There are a few discussions in this blog that I’d like to participate in. However, I’m an eHarmony employee and I want to be sure my contribution won’t jeopardize my employment. What would be your suggestion?
Your question is much more relevant today because we are currently hosted on United States jurisdiction. All it takes is a local court order to our interim hosting company and the hosting company would give out the IP addresses and the email addresses you used in your contributions. Yes, we know that the blog is in a risky state right now, and, that said, we are doing our best to remedy the situation as quickly as we can. (As you know, your company also runs business in the United Kingdom, so it became equally risky being hosted there, as we were for a couple of years.)
Nonetheless, do not let this stop you from writing about eHarmony, in this site or elsewhere. There are many ways to preserve your privacy and protect your identity. The Electronic Frontier Foundation published must-read advice on this topic. Here is an excerpt:
Here we offer a few simple precautions to help you maintain control of your personal privacy so that you can express yourself without facing unjust retaliation. If followed correctly, these protections can save you from embarrassment or just plain weirdness in front of your friends and coworkers. …
1. Use a Pseudonym and Don’t Give Away Any Identifying Details
When you write about your workplace, be sure not to give away telling details. These include things like where you’re located, how many employees there are, and the specific sort of business you do. Even general details can give away a lot. If, for example, you write, “I work at an unnamed weekly newspaper in Seattle,” it’s clear that you work in one of two places. So be smart. Instead, you might say that you work at a media outlet in a mid-sized city. Obviously, don’t use real names or post pictures of yourself. And don’t use pseudonyms that sound like the real names they’re based on–so, for instance, don’t anonymize the name “Annalee” by using the name “Leanne.” And remember that almost any kind of personal information can give your identity away–you may be the only one at your workplace with a particular birthday, or with an orange tabby.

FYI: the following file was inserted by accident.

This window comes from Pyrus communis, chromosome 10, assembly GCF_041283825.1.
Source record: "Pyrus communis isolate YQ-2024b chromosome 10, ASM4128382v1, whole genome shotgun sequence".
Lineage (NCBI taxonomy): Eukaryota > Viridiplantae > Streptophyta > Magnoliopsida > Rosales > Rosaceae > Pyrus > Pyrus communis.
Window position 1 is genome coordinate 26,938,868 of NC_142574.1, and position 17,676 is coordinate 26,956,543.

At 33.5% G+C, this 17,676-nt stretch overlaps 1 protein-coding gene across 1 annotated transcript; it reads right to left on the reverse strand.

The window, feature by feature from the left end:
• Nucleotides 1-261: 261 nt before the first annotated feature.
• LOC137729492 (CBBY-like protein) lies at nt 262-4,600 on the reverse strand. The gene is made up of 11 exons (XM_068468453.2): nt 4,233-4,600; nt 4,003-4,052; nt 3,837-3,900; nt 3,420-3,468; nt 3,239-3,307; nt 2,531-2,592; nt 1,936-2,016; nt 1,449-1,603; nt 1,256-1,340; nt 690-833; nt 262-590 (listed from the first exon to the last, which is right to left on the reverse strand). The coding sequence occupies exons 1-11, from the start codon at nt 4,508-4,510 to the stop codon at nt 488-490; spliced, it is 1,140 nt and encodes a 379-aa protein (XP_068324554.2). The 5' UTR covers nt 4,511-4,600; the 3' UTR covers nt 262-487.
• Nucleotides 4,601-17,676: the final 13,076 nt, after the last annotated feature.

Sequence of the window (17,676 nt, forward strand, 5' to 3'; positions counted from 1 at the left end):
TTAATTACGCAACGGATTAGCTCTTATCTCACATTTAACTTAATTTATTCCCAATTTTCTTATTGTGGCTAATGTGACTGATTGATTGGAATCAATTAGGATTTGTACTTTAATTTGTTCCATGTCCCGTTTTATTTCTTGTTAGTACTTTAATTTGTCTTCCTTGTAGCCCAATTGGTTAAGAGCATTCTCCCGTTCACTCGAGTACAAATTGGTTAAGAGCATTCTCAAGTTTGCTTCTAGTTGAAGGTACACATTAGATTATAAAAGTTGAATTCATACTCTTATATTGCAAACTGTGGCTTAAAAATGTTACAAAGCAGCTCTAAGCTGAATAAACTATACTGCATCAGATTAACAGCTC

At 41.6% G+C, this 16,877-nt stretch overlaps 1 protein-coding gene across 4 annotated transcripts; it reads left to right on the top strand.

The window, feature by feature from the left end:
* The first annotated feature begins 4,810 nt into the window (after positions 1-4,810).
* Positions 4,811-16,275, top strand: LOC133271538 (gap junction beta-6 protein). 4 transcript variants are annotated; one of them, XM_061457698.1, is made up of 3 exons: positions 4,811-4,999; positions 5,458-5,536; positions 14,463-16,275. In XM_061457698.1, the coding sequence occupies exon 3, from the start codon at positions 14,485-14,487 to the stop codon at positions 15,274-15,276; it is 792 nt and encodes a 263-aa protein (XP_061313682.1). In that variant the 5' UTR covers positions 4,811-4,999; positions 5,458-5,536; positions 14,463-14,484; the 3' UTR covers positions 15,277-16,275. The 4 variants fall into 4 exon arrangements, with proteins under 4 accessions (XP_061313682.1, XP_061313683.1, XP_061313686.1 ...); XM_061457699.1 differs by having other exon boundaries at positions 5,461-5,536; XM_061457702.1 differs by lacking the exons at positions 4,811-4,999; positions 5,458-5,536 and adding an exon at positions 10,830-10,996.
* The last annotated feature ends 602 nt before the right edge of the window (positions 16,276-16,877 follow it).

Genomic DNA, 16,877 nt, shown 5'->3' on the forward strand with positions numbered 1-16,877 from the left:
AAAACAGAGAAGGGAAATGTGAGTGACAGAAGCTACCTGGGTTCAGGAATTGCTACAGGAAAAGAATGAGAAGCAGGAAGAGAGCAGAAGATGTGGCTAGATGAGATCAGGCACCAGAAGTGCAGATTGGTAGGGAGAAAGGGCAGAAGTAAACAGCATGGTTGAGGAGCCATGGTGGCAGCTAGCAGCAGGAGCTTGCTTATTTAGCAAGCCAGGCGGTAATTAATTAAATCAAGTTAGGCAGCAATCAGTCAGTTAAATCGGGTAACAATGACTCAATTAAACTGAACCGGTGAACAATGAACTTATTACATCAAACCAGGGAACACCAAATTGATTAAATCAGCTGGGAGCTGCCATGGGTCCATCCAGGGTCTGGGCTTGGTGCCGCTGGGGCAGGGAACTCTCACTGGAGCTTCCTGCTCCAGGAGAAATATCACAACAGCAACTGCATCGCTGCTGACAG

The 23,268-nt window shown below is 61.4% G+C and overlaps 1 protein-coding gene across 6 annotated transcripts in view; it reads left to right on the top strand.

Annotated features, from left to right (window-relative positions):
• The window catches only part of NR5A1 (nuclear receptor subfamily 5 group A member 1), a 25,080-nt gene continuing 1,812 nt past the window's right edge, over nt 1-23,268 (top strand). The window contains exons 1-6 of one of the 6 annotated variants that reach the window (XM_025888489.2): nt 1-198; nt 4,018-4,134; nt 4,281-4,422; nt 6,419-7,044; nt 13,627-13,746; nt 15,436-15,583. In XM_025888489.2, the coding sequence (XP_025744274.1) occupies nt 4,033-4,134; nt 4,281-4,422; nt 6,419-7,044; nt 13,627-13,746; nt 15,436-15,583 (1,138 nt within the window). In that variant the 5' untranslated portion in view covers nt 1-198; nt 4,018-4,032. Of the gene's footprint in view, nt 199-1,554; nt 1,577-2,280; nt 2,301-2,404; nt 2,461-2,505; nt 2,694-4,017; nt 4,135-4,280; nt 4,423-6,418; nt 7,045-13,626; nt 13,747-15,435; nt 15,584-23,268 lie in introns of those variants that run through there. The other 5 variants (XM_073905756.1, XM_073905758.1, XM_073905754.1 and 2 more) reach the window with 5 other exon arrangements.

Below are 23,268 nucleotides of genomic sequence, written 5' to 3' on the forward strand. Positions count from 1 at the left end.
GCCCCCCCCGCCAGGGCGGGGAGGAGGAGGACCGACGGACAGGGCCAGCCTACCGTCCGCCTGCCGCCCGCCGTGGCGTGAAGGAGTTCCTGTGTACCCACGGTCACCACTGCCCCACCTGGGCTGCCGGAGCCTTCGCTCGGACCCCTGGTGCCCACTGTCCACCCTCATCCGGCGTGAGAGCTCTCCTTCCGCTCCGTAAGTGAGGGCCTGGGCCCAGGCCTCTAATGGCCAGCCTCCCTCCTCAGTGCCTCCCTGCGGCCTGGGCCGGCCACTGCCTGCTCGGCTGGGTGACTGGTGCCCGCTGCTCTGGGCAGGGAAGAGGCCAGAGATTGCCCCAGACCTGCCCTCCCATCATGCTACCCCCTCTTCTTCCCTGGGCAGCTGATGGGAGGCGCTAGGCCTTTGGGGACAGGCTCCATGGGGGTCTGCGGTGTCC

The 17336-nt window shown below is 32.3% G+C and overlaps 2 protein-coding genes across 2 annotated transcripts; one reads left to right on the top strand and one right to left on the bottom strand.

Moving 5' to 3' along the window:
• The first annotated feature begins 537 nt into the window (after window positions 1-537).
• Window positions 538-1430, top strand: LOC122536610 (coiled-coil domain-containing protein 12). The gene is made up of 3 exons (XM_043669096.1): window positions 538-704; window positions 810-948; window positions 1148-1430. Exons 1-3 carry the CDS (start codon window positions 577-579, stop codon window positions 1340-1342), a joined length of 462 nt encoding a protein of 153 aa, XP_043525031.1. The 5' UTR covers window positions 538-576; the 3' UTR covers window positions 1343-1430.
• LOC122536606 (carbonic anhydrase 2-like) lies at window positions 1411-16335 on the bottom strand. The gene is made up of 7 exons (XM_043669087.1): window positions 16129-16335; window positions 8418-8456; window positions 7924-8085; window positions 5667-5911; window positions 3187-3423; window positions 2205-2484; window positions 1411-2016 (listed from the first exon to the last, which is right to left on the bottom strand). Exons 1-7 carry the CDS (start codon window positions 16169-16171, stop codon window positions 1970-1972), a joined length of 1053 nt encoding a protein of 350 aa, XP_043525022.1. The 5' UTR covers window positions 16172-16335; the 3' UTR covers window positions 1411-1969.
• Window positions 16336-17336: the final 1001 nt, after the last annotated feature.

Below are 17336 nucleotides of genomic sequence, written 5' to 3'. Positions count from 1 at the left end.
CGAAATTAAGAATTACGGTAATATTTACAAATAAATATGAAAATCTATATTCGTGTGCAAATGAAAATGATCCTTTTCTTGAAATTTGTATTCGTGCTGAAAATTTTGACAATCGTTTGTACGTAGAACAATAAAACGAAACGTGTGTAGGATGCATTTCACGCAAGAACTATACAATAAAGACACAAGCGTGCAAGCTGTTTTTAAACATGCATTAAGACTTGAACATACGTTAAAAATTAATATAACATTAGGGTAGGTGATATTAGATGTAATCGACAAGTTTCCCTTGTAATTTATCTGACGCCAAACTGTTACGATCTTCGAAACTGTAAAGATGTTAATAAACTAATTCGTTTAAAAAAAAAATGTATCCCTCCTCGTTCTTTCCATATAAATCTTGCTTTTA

Also, if you are concerned about your colleagues finding out about your blog, do not blog while you are at work. Period. You could get in trouble for using company resources like an Internet connection to maintain your blog, and it will be very hard for you to argue that the blog is a work-related activity. It will also be much more difficult for you to hide your blogging from officemates and IT operators who observe traffic over the office network.
2. Use Anonymizing Technologies
There are a number of technical solutions for the blogger who wishes to remain anonymous. …
If you are worried that your blog-hosting service may be logging your unique IP address and thus tracking what computer you’re blogging from, you can use the anonymous network Tor to edit your blog. Tor routes your Internet traffic through what’s called an “overlay network” that hides your IP address. More importantly, Tor makes it difficult for snoops on the Internet to follow the path your data takes and trace it back to you.
For people who want something very user-friendly, Anonymizer.com offers a product called “Anonymous Surfing,” which routes your Internet traffic through an anonymizing server and can hide your IP address from the services hosting your blog.
Be sure to read the “Blog Without Getting Fired” section of the above-mentioned resource http://www.eff.org/wp/blog-safely.
The UK government and the State of California offer legal protection and procedures to employees who blog about their employers.
- The UK government page on the protection of whistleblowers (such as from unfair dismissal): http://www.direct.gov.uk/en/Employment/ResolvingWorkplaceDisputes/DG_10026552
- A Whistleblower’s guide to California’s False Claims Act: http://quitamguide.com/california-false-claims-act-12650-12655
Why eHarmony Blog is the #1 place for eHarmony staff to write for
- Key industry experts read us daily via RSS, Twitter and Facebook. Your post will get appropriate, relevant and immediate industry and media attention.
- Representatives of other dating sites and services read us regularly as well.
- Your post’s title appears #1 in Google search results in just a few hours.
- eHarmony Blog is committed to protecting the identities of our contributors.
- We will do our best to receive, welcome and publish your contribution.
For more information, including how to contact us, read our About eHarmony Blog page.